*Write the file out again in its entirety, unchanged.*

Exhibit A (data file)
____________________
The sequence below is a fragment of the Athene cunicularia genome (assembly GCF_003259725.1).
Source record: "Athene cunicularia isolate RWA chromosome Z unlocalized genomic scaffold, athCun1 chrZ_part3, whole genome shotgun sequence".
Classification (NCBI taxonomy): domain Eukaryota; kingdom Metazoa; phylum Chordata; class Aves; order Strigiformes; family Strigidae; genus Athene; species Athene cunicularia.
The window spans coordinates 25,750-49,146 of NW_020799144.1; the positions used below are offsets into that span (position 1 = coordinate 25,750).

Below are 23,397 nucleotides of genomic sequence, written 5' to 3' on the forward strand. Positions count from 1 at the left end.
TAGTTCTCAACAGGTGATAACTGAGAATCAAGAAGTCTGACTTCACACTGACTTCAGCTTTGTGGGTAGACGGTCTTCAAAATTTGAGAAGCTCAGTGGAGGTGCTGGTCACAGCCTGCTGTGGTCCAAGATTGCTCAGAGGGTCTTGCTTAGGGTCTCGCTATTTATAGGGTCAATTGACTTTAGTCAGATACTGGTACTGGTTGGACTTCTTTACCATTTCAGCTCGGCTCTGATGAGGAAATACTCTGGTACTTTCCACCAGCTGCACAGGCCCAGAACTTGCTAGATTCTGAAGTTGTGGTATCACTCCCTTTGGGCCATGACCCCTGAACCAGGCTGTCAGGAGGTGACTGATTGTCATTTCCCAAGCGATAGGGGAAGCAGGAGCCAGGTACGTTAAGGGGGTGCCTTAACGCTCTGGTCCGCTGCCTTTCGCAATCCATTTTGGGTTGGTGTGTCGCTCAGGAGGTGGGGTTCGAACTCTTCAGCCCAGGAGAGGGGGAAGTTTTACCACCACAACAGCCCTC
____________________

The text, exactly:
The sequence below is a fragment of the Athene cunicularia genome (assembly GCF_003259725.1).
Source record: "Athene cunicularia isolate RWA chromosome Z unlocalized genomic scaffold, athCun1 chrZ_part3, whole genome shotgun sequence".
Classification (NCBI taxonomy): domain Eukaryota; kingdom Metazoa; phylum Chordata; class Aves; order Strigiformes; family Strigidae; genus Athene; species Athene cunicularia.
The window spans coordinates 25,750-49,146 of NW_020799144.1; the positions used below are offsets into that span (position 1 = coordinate 25,750).

Below are 23,397 nucleotides of genomic sequence, written 5' to 3' on the forward strand. Positions count from 1 at the left end.
TAGTTCTCAACAGGTGATAACTGAGAATCAAGAAGTCTGACTTCACACTGACTTCAGCTTTGTGGGTAGACGGTCTTCAAAATTTGAGAAGCTCAGTGGAGGTGCTGGTCACAGCCTGCTGTGGTCCAAGATTGCTCAGAGGGTCTTGCTTAGGGTCTCGCTATTTATAGGGTCAATTGACTTTAGTCAGATACTGGTACTGGTTGGACTTCTTTACCATTTCAGCTCGGCTCTGATGAGGAAATACTCTGGTACTTTCCACCAGCTGCACAGGCCCAGAACTTGCTAGATTCTGAAGTTGTGGTATCACTCCCTTTGGGCCATGACCCCTGAACCAGGCTGTCAGGAGGTGACTGATTGTCATTTCCCAAGCGATAGGGGAAGCAGGAGCCAGGTACGTTAAGGGGGTGCCTTAACGCTCTGGTCCGCTGCCTTTCGCAATCCATTTTGGGTTGGTGTGTCGCTCAGGAGGTGGGGTTCGAACTCTTCAGCCCAGGAGAGGGGGAAGTTTTACCACCACAACAGCCCTC